Earlier in the week we blogged that the Global Investigative Journalism Conference in Lillehammer (GIJC) had received a little criticism for being a bit 1.0 in its coverage. But if its partcipants made limited use of the social web to report live from the event, the Computer Assisted Reporting (CAR) contingent was out in force and here’s what they had to say.
Paul Myers, a BBC specialist in internet research, and web trainer, told Journalism.co.uk how slow CAR is in the UK. “People pick up on the flashy stuff like Google maps, but not CAR,” Myers said.
“This is quite typical in my experience – lots of resistance when I started training journalists in using the internet at BBC in the early 90s. It has been uphill struggle to convince people to use the web,” he told us.
In an opening session, the director of computer-assisted reporting at ProPublica, Jennifer LaFleur, urged people not to be deterred by how complicated it sounds. “Computer assisted reporting (CAR) is doing stories based on data analysis, but it’s really just working with public records,” she said.
“Don’t get intimidated by the statistics, maths or excel and access focus: these are just the tools we use to report with.”
Along with database editor Helena Bengtsson, from Sweden’s public broadcaster SVT, LaFleur highlighted several recent successful news stories that had been unearthed by using CAR.
One, an investigation into the voting patterns of Swedish EU-parliamentarians, showed that several of the most high-profile parlimentarians abstained in 50 per cent or more of cases, causing political outcry.
But, maybe journalists should leave the more high powered CAR to the IT people? No, was the blunt answer to that audience question. CAR should be par for the course, said LaFleur. “90 per cent of stories we presented here were done with Access and Excel. I am a journalist doing journalism,” she said.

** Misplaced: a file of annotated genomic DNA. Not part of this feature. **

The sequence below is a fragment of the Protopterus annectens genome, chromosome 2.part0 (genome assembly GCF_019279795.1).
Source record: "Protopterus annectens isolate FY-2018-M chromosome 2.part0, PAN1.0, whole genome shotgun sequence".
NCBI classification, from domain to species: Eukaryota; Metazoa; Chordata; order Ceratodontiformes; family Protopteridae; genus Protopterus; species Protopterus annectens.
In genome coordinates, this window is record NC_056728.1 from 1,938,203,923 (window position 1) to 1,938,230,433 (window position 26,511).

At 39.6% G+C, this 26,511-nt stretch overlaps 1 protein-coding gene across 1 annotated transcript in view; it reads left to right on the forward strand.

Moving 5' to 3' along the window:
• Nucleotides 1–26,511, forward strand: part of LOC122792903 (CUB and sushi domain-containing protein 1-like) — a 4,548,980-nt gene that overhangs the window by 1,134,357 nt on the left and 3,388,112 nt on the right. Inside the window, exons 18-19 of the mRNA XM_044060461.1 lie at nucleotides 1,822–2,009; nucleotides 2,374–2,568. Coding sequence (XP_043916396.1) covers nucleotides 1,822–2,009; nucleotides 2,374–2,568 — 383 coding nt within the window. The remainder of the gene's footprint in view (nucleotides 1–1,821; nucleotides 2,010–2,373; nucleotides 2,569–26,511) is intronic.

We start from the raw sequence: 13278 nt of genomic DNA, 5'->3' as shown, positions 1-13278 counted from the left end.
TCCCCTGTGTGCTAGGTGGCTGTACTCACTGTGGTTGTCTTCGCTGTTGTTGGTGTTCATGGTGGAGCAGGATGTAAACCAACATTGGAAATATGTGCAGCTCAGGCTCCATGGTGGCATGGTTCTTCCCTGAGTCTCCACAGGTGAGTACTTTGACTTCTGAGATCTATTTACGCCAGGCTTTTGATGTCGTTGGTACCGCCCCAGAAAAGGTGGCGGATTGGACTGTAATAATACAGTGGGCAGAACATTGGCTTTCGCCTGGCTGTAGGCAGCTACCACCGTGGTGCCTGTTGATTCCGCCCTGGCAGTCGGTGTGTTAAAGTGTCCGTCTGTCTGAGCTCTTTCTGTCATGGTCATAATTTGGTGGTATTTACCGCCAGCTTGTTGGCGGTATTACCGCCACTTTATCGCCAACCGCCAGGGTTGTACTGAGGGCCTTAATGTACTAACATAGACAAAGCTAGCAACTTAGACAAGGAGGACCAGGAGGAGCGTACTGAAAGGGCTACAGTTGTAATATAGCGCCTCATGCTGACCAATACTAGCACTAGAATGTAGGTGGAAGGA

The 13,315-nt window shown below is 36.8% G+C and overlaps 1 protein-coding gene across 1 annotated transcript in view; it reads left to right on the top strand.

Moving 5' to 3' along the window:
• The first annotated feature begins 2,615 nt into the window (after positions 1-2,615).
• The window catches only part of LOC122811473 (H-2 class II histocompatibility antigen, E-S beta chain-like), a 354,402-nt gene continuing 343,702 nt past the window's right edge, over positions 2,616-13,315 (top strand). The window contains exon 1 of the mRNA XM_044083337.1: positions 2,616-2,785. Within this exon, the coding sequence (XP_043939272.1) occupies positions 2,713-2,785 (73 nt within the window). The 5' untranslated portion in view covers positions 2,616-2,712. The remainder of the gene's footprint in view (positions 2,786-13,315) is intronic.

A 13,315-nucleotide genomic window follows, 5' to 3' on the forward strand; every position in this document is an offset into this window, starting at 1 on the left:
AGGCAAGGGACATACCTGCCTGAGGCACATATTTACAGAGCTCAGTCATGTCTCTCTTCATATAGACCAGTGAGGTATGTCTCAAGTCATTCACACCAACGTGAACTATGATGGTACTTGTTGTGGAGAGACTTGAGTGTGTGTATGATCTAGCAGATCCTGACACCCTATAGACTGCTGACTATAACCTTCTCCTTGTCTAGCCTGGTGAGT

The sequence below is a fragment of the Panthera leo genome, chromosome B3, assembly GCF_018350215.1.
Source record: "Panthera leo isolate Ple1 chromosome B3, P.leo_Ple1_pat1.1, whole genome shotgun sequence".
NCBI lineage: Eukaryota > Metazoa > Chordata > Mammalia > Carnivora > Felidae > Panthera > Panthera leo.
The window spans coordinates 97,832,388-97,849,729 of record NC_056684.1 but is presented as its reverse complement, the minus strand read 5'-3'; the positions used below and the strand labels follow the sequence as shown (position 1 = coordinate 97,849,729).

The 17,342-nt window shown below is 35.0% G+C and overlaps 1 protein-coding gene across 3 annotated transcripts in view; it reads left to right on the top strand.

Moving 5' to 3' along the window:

“You have to interview the data as you interview a person,’ added Helena Bengtsson. “When I do a query on data… I’m asking the data as a journalist.
“There is a lot of information in the data that IT-people wouldn’t have discovered. We’re journos first, data-specialists second,” Bengtsson said.
GCIJ Lillehammer also ran classes on RSS, scraping the web, being an online ‘bloodhound’ and effective web searching.
“There are two reasons for that: we have the training expertise and see major need for training in web research and computer assisted reporting”, Haakon Hagsbö, from SKUP (a Norwegian foundation for investigative journalism) and one of the organisers of GIJC Lillehammer, told Journalism.co.uk.
“It has certainly been very popular at earlier conferences. People don’t know what they don’t know until they attend the training. It’s a real eyeopener, but they soon find that it’s not rocket science, as these are simple yet powerful tools. We see more and more examples of colleagues from all over the world who meet online and use the web for research.
In reponse to Isaac Mao’s comment that there had been a low take-up of live social media reporting from the conference, Haugsbö said: “We have streamed everything live online, but other than that I don’t have a good answer to this.”
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